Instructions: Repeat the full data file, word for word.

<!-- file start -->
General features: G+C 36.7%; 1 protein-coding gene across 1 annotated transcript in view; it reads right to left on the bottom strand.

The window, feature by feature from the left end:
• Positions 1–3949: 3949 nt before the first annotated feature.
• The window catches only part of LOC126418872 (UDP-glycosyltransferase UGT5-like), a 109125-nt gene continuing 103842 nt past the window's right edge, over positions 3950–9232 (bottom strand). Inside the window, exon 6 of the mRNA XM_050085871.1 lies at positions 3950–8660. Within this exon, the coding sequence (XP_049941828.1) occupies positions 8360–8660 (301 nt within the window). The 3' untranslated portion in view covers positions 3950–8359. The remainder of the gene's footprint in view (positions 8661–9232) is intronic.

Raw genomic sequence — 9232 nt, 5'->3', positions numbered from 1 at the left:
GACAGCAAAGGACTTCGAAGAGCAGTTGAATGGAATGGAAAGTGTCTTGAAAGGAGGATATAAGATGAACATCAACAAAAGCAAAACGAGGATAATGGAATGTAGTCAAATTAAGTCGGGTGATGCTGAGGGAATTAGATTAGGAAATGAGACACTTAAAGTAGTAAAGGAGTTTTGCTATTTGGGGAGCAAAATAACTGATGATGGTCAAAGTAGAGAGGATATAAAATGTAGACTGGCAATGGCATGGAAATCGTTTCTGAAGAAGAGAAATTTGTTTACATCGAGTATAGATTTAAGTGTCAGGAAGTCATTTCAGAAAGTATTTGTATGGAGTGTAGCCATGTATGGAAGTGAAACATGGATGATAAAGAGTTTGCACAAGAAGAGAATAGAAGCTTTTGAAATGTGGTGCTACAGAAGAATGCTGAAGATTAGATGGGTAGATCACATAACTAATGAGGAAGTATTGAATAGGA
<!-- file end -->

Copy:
General features: G+C 36.7%; 1 protein-coding gene across 1 annotated transcript in view; it reads right to left on the bottom strand.

The window, feature by feature from the left end:
• Positions 1–3949: 3949 nt before the first annotated feature.
• The window catches only part of LOC126418872 (UDP-glycosyltransferase UGT5-like), a 109125-nt gene continuing 103842 nt past the window's right edge, over positions 3950–9232 (bottom strand). Inside the window, exon 6 of the mRNA XM_050085871.1 lies at positions 3950–8660. Within this exon, the coding sequence (XP_049941828.1) occupies positions 8360–8660 (301 nt within the window). The 3' untranslated portion in view covers positions 3950–8359. The remainder of the gene's footprint in view (positions 8661–9232) is intronic.

Raw genomic sequence — 9232 nt, 5'->3', positions numbered from 1 at the left:
GACAGCAAAGGACTTCGAAGAGCAGTTGAATGGAATGGAAAGTGTCTTGAAAGGAGGATATAAGATGAACATCAACAAAAGCAAAACGAGGATAATGGAATGTAGTCAAATTAAGTCGGGTGATGCTGAGGGAATTAGATTAGGAAATGAGACACTTAAAGTAGTAAAGGAGTTTTGCTATTTGGGGAGCAAAATAACTGATGATGGTCAAAGTAGAGAGGATATAAAATGTAGACTGGCAATGGCATGGAAATCGTTTCTGAAGAAGAGAAATTTGTTTACATCGAGTATAGATTTAAGTGTCAGGAAGTCATTTCAGAAAGTATTTGTATGGAGTGTAGCCATGTATGGAAGTGAAACATGGATGATAAAGAGTTTGCACAAGAAGAGAATAGAAGCTTTTGAAATGTGGTGCTACAGAAGAATGCTGAAGATTAGATGGGTAGATCACATAACTAATGAGGAAGTATTGAATAGGA